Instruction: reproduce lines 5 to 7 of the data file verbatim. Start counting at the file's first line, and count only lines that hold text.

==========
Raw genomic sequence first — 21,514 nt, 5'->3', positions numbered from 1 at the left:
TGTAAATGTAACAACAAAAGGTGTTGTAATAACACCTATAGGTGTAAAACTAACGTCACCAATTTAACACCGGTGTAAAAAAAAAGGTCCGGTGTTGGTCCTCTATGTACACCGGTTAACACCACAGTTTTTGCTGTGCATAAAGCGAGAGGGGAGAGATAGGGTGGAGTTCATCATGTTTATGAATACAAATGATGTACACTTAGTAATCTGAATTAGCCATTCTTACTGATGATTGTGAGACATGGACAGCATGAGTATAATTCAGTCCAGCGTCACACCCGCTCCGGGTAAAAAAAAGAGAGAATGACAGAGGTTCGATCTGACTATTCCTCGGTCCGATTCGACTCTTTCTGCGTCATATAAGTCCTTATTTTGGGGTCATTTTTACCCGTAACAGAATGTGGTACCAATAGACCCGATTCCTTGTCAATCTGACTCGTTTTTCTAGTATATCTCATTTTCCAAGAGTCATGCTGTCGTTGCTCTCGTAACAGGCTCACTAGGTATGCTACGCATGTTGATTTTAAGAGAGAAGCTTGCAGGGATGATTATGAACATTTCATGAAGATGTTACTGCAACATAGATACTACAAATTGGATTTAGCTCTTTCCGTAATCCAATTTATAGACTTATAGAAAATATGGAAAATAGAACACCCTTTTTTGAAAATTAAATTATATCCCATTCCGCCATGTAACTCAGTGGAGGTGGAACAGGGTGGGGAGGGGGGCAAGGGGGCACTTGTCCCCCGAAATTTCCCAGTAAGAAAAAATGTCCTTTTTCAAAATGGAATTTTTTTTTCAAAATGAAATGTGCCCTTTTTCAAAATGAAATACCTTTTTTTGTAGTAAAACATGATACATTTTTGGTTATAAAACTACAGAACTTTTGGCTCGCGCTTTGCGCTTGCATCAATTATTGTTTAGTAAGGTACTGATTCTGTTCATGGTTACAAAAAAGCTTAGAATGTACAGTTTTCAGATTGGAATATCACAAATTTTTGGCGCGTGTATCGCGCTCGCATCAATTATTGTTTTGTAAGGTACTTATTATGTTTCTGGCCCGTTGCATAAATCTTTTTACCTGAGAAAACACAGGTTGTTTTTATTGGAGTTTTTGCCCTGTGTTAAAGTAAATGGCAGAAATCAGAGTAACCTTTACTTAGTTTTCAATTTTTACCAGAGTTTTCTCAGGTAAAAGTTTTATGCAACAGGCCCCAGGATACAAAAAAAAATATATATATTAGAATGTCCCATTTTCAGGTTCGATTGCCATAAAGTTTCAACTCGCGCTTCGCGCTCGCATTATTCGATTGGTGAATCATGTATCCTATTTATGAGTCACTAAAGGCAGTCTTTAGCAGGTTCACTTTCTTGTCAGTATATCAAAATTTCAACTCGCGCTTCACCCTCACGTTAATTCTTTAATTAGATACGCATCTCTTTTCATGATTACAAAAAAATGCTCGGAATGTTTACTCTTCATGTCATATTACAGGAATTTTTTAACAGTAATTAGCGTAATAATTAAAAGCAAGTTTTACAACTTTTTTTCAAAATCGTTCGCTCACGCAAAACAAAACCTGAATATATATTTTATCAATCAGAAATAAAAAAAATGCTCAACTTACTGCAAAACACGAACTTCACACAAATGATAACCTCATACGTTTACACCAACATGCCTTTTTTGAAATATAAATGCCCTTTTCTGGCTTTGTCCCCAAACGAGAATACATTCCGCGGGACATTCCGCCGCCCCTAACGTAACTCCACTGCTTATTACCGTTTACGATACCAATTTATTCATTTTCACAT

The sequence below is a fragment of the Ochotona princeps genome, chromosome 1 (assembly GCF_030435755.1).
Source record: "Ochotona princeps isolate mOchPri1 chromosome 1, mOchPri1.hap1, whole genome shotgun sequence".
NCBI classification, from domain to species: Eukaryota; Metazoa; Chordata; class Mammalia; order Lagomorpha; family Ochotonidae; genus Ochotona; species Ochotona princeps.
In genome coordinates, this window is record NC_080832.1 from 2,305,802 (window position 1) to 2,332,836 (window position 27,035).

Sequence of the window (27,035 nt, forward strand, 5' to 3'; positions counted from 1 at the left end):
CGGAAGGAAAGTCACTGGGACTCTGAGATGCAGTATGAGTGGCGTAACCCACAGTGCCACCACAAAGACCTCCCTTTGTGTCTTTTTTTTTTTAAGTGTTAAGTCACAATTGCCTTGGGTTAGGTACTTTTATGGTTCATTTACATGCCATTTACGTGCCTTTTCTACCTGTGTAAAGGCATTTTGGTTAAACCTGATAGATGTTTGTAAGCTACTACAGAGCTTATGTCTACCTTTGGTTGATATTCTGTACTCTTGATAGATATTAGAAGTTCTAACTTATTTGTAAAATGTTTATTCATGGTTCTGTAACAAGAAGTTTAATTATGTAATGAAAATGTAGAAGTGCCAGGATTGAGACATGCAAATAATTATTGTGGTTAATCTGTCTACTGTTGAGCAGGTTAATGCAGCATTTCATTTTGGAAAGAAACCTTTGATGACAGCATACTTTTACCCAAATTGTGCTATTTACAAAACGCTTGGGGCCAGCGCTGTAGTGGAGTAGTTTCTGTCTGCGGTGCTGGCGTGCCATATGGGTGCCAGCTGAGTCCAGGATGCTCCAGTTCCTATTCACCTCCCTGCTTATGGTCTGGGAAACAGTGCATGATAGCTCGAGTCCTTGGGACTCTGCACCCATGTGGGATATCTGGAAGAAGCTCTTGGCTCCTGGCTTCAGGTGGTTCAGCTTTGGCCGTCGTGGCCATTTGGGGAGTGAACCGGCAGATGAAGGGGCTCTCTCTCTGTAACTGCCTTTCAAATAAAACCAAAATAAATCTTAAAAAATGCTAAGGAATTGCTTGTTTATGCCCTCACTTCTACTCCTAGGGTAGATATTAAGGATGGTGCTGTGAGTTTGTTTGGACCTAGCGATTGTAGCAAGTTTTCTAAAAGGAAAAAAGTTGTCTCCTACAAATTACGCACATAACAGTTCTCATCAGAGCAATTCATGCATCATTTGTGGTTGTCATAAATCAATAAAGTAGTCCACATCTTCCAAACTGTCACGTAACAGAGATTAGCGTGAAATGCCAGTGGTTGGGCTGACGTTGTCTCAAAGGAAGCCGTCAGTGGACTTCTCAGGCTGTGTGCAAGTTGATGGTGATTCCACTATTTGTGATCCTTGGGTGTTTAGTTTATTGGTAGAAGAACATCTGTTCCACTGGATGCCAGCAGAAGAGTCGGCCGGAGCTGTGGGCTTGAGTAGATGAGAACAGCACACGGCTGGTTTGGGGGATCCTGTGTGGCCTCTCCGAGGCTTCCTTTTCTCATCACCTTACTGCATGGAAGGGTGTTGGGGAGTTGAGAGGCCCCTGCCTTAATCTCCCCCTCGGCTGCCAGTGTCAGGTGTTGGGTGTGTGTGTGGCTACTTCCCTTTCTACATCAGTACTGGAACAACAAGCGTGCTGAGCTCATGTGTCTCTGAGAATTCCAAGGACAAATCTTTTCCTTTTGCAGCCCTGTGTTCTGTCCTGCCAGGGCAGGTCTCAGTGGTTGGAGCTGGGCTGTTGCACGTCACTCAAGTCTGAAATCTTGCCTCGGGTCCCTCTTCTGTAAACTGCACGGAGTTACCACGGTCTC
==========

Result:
NCBI classification, from domain to species: Eukaryota; Metazoa; Chordata; class Mammalia; order Lagomorpha; family Ochotonidae; genus Ochotona; species Ochotona princeps.
In genome coordinates, this window is record NC_080832.1 from 2,305,802 (window position 1) to 2,332,836 (window position 27,035).

Sequence of the window (27,035 nt, forward strand, 5' to 3'; positions counted from 1 at the left end):